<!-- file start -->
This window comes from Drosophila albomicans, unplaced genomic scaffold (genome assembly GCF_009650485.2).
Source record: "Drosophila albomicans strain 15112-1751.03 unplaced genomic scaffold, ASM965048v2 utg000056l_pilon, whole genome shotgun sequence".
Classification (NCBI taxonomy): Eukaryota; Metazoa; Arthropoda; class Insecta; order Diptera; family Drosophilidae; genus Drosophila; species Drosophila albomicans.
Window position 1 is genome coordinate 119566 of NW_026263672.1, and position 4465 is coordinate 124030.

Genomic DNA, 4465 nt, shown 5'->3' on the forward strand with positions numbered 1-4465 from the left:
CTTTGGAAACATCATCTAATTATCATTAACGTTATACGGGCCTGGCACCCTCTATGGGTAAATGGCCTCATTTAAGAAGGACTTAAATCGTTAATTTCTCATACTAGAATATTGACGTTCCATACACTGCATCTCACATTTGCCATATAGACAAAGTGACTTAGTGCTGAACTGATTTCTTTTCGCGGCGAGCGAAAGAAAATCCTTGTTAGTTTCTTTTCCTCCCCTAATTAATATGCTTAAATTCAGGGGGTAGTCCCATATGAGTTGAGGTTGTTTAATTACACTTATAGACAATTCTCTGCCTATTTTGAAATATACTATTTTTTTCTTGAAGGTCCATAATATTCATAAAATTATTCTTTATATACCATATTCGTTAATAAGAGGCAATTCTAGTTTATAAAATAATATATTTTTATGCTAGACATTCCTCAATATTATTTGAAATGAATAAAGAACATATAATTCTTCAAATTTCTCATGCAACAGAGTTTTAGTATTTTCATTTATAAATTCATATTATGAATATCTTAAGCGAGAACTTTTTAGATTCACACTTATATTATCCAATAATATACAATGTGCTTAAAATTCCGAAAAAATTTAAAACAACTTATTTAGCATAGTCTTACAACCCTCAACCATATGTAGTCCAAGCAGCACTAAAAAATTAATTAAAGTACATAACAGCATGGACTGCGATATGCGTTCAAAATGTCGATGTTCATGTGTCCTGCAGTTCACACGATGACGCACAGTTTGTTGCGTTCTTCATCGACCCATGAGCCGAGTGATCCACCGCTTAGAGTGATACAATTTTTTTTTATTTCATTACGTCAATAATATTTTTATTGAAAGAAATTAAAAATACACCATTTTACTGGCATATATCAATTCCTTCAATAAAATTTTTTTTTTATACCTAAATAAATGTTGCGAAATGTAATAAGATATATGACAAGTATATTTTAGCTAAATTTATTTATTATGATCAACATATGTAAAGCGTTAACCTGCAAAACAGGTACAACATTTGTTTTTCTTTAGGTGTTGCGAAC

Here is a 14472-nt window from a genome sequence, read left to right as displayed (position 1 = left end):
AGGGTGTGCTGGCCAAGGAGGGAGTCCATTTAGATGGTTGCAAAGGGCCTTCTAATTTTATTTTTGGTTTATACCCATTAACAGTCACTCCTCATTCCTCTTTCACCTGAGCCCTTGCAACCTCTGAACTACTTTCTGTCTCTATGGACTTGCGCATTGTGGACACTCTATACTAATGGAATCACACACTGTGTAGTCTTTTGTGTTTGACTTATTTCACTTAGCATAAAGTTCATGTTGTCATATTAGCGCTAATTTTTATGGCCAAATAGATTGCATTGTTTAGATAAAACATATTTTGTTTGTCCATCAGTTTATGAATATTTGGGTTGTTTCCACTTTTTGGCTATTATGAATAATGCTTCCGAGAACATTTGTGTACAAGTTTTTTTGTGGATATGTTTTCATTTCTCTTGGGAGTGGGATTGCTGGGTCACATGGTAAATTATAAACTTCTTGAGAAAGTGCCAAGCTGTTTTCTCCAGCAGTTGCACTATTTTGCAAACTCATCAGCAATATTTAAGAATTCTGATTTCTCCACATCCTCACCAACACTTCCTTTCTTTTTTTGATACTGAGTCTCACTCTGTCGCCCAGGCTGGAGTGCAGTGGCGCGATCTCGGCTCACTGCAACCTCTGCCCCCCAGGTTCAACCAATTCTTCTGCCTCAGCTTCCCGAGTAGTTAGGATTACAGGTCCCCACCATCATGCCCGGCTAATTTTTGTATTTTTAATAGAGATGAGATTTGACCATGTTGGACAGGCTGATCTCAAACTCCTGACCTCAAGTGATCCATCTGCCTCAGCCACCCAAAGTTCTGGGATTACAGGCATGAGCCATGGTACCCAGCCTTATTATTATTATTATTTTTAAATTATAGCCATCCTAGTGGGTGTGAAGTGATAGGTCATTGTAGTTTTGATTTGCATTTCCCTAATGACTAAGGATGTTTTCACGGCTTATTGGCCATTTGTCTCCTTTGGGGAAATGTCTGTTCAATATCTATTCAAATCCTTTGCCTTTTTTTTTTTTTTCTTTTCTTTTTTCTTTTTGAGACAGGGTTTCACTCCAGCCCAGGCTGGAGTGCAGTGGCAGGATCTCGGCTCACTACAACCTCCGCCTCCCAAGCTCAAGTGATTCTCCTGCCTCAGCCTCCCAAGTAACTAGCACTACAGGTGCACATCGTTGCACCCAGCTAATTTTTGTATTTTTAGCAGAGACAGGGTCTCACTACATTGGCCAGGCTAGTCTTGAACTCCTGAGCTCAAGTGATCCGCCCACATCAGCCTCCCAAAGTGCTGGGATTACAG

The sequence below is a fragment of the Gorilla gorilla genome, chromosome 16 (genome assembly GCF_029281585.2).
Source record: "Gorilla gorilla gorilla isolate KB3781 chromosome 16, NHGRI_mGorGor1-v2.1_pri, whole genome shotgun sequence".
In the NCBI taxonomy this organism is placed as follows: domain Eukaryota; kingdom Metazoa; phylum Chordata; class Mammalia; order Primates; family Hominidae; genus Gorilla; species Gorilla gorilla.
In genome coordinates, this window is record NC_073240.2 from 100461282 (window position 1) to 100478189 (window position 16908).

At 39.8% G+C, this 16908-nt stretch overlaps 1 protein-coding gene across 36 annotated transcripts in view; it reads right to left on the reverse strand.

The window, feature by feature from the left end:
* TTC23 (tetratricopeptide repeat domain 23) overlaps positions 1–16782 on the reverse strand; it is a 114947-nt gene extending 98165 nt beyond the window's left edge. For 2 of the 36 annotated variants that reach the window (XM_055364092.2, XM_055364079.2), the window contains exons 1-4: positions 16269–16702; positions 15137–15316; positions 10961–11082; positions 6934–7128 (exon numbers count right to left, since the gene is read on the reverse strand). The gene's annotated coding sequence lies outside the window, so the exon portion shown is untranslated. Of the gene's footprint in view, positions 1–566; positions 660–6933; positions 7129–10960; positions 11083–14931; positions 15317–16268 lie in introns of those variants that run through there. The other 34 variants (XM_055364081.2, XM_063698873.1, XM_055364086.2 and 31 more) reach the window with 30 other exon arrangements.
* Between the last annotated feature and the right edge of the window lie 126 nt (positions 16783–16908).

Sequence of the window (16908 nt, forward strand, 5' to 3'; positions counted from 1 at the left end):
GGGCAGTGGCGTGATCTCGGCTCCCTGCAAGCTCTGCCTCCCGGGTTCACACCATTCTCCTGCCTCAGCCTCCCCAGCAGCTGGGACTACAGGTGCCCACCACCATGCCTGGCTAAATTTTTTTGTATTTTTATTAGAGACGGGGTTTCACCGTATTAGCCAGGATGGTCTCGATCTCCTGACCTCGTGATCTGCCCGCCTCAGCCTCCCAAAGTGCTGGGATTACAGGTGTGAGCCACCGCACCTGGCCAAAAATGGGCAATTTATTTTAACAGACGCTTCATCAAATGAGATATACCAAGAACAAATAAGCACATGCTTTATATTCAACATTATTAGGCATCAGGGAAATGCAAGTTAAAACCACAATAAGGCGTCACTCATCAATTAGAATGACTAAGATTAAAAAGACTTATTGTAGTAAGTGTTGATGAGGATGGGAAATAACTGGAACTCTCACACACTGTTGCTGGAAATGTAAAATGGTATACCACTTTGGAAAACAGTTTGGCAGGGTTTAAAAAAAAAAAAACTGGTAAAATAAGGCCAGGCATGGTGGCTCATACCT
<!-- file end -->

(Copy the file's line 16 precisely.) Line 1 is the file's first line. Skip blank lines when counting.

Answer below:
* Between the last annotated feature and the right edge of the window lie 126 nt (positions 16783–16908).